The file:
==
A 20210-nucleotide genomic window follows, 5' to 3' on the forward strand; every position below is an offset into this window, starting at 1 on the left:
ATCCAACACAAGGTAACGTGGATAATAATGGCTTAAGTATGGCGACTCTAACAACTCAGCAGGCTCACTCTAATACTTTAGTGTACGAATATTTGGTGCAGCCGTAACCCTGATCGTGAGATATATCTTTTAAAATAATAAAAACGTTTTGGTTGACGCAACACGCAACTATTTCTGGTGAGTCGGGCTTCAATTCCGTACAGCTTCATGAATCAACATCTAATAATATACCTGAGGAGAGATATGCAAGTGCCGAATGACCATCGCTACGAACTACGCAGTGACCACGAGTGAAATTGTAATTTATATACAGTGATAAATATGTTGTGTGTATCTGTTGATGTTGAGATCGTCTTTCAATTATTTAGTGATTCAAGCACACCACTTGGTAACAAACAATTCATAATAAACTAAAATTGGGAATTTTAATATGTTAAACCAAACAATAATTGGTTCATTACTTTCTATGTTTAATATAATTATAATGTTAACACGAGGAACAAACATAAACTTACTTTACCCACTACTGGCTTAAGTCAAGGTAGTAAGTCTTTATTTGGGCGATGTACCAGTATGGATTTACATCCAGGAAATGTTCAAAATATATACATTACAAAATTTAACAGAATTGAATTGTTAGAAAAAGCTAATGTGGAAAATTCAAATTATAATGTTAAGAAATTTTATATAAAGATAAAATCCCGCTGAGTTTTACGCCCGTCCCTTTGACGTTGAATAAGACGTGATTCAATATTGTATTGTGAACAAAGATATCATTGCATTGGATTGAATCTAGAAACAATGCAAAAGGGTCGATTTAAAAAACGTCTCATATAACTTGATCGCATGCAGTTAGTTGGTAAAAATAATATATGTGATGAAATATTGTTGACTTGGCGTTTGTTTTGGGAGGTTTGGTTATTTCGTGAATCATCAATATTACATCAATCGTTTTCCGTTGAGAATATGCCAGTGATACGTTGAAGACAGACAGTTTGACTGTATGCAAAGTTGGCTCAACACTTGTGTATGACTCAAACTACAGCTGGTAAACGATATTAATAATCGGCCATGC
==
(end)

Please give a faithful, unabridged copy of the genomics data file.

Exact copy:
A 20210-nucleotide genomic window follows, 5' to 3' on the forward strand; every position below is an offset into this window, starting at 1 on the left:
ATCCAACACAAGGTAACGTGGATAATAATGGCTTAAGTATGGCGACTCTAACAACTCAGCAGGCTCACTCTAATACTTTAGTGTACGAATATTTGGTGCAGCCGTAACCCTGATCGTGAGATATATCTTTTAAAATAATAAAAACGTTTTGGTTGACGCAACACGCAACTATTTCTGGTGAGTCGGGCTTCAATTCCGTACAGCTTCATGAATCAACATCTAATAATATACCTGAGGAGAGATATGCAAGTGCCGAATGACCATCGCTACGAACTACGCAGTGACCACGAGTGAAATTGTAATTTATATACAGTGATAAATATGTTGTGTGTATCTGTTGATGTTGAGATCGTCTTTCAATTATTTAGTGATTCAAGCACACCACTTGGTAACAAACAATTCATAATAAACTAAAATTGGGAATTTTAATATGTTAAACCAAACAATAATTGGTTCATTACTTTCTATGTTTAATATAATTATAATGTTAACACGAGGAACAAACATAAACTTACTTTACCCACTACTGGCTTAAGTCAAGGTAGTAAGTCTTTATTTGGGCGATGTACCAGTATGGATTTACATCCAGGAAATGTTCAAAATATATACATTACAAAATTTAACAGAATTGAATTGTTAGAAAAAGCTAATGTGGAAAATTCAAATTATAATGTTAAGAAATTTTATATAAAGATAAAATCCCGCTGAGTTTTACGCCCGTCCCTTTGACGTTGAATAAGACGTGATTCAATATTGTATTGTGAACAAAGATATCATTGCATTGGATTGAATCTAGAAACAATGCAAAAGGGTCGATTTAAAAAACGTCTCATATAACTTGATCGCATGCAGTTAGTTGGTAAAAATAATATATGTGATGAAATATTGTTGACTTGGCGTTTGTTTTGGGAGGTTTGGTTATTTCGTGAATCATCAATATTACATCAATCGTTTTCCGTTGAGAATATGCCAGTGATACGTTGAAGACAGACAGTTTGACTGTATGCAAAGTTGGCTCAACACTTGTGTATGACTCAAACTACAGCTGGTAAACGATATTAATAATCGGCCATGC